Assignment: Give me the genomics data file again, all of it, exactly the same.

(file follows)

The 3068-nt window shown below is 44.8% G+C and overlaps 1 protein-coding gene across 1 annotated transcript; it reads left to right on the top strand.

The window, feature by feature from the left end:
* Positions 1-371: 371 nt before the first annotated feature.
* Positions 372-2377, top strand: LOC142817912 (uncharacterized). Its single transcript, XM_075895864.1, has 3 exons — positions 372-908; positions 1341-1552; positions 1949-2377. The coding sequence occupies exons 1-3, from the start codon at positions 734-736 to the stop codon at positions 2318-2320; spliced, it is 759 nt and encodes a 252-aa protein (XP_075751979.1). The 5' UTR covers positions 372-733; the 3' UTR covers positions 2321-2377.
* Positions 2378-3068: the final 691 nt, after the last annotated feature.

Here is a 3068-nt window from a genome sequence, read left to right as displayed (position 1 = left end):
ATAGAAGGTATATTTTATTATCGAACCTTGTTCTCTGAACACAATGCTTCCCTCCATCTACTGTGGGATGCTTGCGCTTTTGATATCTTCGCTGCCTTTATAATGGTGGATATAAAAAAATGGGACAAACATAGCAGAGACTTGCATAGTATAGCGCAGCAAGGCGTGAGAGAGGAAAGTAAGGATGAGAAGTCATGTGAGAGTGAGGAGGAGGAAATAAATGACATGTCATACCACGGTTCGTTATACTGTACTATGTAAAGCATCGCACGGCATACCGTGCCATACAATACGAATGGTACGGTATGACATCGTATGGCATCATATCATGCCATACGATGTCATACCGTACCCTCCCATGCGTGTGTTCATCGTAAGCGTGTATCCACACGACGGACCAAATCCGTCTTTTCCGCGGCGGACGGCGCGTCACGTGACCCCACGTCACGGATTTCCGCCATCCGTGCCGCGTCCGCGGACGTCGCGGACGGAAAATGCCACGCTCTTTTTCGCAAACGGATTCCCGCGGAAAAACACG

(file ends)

The 3068-nt window shown below is 44.8% G+C and overlaps 1 protein-coding gene across 1 annotated transcript; it reads left to right on the top strand.

The window, feature by feature from the left end:
* Positions 1-371: 371 nt before the first annotated feature.
* Positions 372-2377, top strand: LOC142817912 (uncharacterized). Its single transcript, XM_075895864.1, has 3 exons — positions 372-908; positions 1341-1552; positions 1949-2377. The coding sequence occupies exons 1-3, from the start codon at positions 734-736 to the stop codon at positions 2318-2320; spliced, it is 759 nt and encodes a 252-aa protein (XP_075751979.1). The 5' UTR covers positions 372-733; the 3' UTR covers positions 2321-2377.
* Positions 2378-3068: the final 691 nt, after the last annotated feature.

Here is a 3068-nt window from a genome sequence, read left to right as displayed (position 1 = left end):
ATAGAAGGTATATTTTATTATCGAACCTTGTTCTCTGAACACAATGCTTCCCTCCATCTACTGTGGGATGCTTGCGCTTTTGATATCTTCGCTGCCTTTATAATGGTGGATATAAAAAAATGGGACAAACATAGCAGAGACTTGCATAGTATAGCGCAGCAAGGCGTGAGAGAGGAAAGTAAGGATGAGAAGTCATGTGAGAGTGAGGAGGAGGAAATAAATGACATGTCATACCACGGTTCGTTATACTGTACTATGTAAAGCATCGCACGGCATACCGTGCCATACAATACGAATGGTACGGTATGACATCGTATGGCATCATATCATGCCATACGATGTCATACCGTACCCTCCCATGCGTGTGTTCATCGTAAGCGTGTATCCACACGACGGACCAAATCCGTCTTTTCCGCGGCGGACGGCGCGTCACGTGACCCCACGTCACGGATTTCCGCCATCCGTGCCGCGTCCGCGGACGTCGCGGACGGAAAATGCCACGCTCTTTTTCGCAAACGGATTCCCGCGGAAAAACACG